Teksasissa sijaitseva yritys on patentoinut menetelmän jolla kondensaattori saadaan varamaan virtaa n. 10 kertainen määrä normaaliin lyijyakkuun verrattuna?
The batteries we rely on for everything from our cars to our cell phones use a chemical reaction to store and release an electrical charge. The chemicals involved force a large number of tradeoffs in terms of practical considerations, such as weight, toxicity, heat, and the slow charging process. News is filtering out that a small startup company in Texas has made a breakthrough in charge storage that relies on a completely different technology: capacitors. Details are scarce, but a company that has licensed the technology suggests that it's ready for large-scale production.
For those of you who don't remember high school physics, a capacitor stores charge by arranging two metal plates in parallel. Placing a negative charge in one of the plates will repel electrons from its opposite; this charge difference will be maintained as long as the two plates remain electrically isolated and can be harnessed to produce a useful electric current. A key advantage of capacitors is that they can store charge just as quickly as it's supplied—the long charge times needed by chemical batteries are simply unnecessary. With no chemical reactions involved, capacitors should also have an indefinite life span.
These features may lead you to wonder why everything isn't running on capacitors. The primary limit to the amount of electrical charge that can be stored in a capacitor is the amount of insulation between the plates, which prevents a current from jumping directly between them. Existing insulators simply aren't good enough to support a charge density comparable to chemical batteries. In short, capacitors with a sufficient charge capacity take up far too much space.
The Texas company behind the apparent breakthrough, EEStor, is primarily notable for two things: its secrecy (it doesn't even have a web site to link to) and a patent application that describes a process for manufacturing a well-insulated capacitor. It apparently relies on barium titanate (BaTiO3) as an insulator, something that's been tried in the academic world. But line eight of the patent application suggests that the charge storage is much higher than anything achieved in an academic lab: 52 kilowatt-hours in a 2,000 cubic inch capacitor array. A rough conversion calculation suggests that this is over 10 times the power density of standard lead-acid batteries.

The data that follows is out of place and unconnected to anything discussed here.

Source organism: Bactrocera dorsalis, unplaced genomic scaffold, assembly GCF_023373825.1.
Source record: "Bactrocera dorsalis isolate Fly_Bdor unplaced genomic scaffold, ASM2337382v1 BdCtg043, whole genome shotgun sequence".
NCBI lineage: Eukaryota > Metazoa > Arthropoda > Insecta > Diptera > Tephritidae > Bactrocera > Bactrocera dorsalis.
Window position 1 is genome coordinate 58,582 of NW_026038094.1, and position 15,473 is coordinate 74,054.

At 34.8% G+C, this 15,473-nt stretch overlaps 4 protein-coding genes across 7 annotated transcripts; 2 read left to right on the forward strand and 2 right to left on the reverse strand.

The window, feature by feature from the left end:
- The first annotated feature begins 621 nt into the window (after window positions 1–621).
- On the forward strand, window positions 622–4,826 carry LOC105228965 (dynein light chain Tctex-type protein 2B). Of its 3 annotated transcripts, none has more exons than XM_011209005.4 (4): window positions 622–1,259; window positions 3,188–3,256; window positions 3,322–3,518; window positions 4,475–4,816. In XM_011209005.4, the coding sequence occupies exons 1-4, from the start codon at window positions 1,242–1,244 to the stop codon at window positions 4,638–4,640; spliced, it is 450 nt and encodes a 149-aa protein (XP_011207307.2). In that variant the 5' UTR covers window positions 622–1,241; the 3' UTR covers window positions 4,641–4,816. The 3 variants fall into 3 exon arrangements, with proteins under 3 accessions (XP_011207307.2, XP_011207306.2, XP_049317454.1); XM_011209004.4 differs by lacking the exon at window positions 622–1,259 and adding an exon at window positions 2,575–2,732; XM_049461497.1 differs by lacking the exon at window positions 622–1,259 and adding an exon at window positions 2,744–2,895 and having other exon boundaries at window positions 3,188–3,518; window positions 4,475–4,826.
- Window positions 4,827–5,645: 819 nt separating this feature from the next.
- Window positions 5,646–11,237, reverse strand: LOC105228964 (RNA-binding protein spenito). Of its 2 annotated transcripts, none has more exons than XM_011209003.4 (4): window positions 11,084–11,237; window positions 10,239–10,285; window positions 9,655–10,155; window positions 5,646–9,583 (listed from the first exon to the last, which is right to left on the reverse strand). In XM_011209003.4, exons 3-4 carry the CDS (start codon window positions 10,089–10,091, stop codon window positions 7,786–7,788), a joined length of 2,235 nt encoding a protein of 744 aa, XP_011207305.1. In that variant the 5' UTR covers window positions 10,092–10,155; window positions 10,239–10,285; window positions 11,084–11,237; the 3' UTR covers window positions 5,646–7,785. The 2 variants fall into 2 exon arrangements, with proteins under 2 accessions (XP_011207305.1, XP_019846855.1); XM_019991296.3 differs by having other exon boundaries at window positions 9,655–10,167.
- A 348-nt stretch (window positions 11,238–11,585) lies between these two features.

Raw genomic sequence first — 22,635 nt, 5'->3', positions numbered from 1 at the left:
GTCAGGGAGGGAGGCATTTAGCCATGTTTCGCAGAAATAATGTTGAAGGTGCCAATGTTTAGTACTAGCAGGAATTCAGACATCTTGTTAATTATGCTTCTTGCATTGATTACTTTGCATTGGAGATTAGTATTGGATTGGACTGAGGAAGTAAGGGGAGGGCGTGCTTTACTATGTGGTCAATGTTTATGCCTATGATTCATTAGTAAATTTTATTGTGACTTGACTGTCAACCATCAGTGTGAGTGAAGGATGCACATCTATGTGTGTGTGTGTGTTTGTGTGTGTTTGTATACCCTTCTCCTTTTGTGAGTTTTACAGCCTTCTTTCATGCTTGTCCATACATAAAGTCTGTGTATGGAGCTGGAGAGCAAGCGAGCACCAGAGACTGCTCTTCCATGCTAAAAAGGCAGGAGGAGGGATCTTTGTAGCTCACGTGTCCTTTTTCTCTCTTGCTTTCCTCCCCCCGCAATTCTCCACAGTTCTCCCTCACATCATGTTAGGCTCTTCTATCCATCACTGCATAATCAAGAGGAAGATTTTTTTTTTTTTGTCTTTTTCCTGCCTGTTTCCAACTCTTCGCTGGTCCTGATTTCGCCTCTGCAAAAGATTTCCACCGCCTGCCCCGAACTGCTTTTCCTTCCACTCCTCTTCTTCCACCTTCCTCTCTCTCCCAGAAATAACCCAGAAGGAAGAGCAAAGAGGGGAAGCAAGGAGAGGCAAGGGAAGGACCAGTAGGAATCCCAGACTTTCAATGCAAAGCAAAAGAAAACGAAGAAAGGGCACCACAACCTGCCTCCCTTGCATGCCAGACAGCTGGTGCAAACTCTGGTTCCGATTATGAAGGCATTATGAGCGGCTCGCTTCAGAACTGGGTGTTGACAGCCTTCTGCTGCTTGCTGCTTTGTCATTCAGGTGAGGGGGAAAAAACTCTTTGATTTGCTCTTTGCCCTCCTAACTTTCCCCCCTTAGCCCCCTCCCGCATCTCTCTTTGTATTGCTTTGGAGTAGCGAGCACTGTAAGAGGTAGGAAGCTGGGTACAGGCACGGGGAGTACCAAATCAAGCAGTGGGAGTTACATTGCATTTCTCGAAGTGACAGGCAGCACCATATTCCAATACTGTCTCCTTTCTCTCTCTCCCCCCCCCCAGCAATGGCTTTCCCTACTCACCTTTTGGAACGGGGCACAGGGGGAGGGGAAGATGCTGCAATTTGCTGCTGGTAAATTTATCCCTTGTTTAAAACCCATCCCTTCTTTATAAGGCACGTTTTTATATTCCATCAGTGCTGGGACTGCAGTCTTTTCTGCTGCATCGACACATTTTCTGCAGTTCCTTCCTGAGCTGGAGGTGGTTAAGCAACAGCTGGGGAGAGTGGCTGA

Is this sort of breakthrough realistic? In the absence of an actual product, it's easy to dismiss patent claims as hyperbole. But the Associated Press is reporting that the ZENN Motor Company, which makes compact electric cars, plans to start using the capacitors before the year is out. The company has invested in EEStar in return for production goals being met and so is in a position to know how realistic its claims are. EEStor is also led by personnel from IBM, which has a strong materials science research presence and has attracted the backing of a tech-savvy investment capital firm. Still, the AP report quotes a number of researchers in the field as being extremely skeptical. One noted that the charge density claims of the patent would represent a 400-fold improvement over existing technology.
Given ZENN Motor's plans, we shouldn't have long to wait before finding out how realistic the patent's statements are. If EEStor's claims pan out, the resulting cars could be charged as quickly and conveniently as filling a gas tank. Until that product is released, however, the skeptics have ample reason to question these claims.
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